A carjacking suspect chased by police in Richmond, California, crashed into a car causing a fatal auto accident on October 27, 2008. 76-year-old Mary Shepard of Benton, Arkansas was killed, while others were seriously injured. According to a news report in the Contra Costa Times, the 10/27/08 crash involved four vehicles on San Pablo Dam Road in El Sobrante.
The chase involving Jordan Taitano, a 34-year-old parolee, was initially “low-speed,” but gradually increased in speed as the suspect failed to yield, said California Highway Patrol officials, who are investigating the incident. Officials said skid marks on the road showed where Taitano’s white Chevy pickup slammed into a tan Mercedes, pushing it about 100 feet into two cars parked at the curb. While one car flipped over on the sidewalk, another crashed into a brick-and-wrought iron fence. Mary Shepard, who was visiting her family in California, was a passenger in the back seat of the Mercedes. Shepard’s daughter and son-in-law, who were in the front seat, suffered major injuries.
My heart goes out to the family of Mary Shepard, who are not only dealing with a senseless tragedy and death in the family, but also caring for two seriously injured members. Please keep this family in your prayers. I wish the two injured victims a speedy and complete recovery.
Based on news reports, Jordan Taitano does seem to have been a dangerous criminal. But anyone can see how tragic it is when innocent bystanders or motorists are catastrophically injured or killed during such pursuits. California Vehicle Code Section 17004.7 provides immunity to police departments that have adopted a “vehicle pursuit policy.”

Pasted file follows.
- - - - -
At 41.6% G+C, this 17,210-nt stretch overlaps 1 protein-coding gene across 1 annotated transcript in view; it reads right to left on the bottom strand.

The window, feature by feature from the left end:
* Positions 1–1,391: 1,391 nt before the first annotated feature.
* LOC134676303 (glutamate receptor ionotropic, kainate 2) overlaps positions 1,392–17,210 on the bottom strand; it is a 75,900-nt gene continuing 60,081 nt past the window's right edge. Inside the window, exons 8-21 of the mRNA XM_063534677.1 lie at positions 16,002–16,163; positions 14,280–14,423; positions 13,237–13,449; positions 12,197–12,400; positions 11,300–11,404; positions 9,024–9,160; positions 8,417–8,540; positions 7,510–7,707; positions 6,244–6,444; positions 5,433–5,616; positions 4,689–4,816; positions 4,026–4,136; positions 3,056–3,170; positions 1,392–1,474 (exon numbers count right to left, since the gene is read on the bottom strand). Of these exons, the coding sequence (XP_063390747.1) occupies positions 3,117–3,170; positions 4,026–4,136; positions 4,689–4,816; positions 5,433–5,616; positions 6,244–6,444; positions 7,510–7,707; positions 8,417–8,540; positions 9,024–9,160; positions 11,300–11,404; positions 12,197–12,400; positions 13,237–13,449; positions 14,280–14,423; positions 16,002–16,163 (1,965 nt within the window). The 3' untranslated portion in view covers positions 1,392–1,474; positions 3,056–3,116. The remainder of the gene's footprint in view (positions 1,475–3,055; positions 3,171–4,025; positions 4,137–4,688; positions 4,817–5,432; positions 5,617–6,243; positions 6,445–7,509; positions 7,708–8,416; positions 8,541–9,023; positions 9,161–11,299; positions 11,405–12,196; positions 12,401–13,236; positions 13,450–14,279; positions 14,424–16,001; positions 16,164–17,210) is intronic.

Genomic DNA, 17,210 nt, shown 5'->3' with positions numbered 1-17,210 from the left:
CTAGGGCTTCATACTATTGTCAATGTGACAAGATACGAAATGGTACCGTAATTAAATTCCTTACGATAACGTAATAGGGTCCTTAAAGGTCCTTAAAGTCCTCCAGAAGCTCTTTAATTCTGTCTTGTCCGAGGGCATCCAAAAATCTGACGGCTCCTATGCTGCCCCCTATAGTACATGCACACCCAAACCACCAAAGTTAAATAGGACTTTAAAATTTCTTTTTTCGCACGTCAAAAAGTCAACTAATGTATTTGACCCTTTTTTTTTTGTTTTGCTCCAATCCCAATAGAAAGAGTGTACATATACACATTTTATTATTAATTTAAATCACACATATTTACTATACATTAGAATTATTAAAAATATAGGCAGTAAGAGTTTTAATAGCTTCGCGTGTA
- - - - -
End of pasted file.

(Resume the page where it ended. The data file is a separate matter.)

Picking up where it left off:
The same code section further states: “A public agency employing peace officers that adopts and promulgates a written policy on, and provides regular and periodic training on an annual basis for, vehicular pursuits … is immune from liability for civil damages for personal injury to or death of any person or damage to property resulting from the collision of a vehicle being operated by an actual or suspected violator of the law who is being, has been, or believes he or she is being or has been, pursued in a motor vehicle by a peace officer employed by the public entity.”
The law requires that all peace officers in the public agency certify in writing that they have received, read and understood their department’s pursuit policy. But even if an officer (or officers) fails to sign this policy, the law states, it should not be used to impose liability on an individual officer or the public entity.
So if the Richmond Police Department has adopted a pursuit policy, that is all that is needed to grant the department and the city immunity from a lawsuit. The police department does not have to prove that the officers involved had read that policy or understood it. They don’t have to prove that their own policy was being followed at the time of the incident.
In my mind, there is no question that a person who breaks the law or poses a serious danger to the public must be brought to justice. However, is it fair for the police to engage in a high speed pursuit for a minor traffic infraction or misdemeanor if they are likely to be endangering the general public?
There must be a balancing test between danger to the public and the need to apprehend a suspect. The gravity of the suspected offense must be balanced with public safety. Our justice system should not allow peace officers to engage in high-speed pursuits without weighing the good that comes from catching the suspect against the risk of injury and/or death to members of the public.
But conservative judges are likely to rule that there is no liability on the part of the police in order to take the burden off law enforcement officials. This helps them make a quick judgment call during a fast and dangerous pursuit. What’s the problem with this type of ruling? It shifts the burden of the damages suffered during the pursuit from the police to the injured victims, since the police have immunity. They have the option of getting out of the situation unscathed. Innocent bystanders, who are injured or sometimes killed, as in this Richmond incident, are sadly left with no options.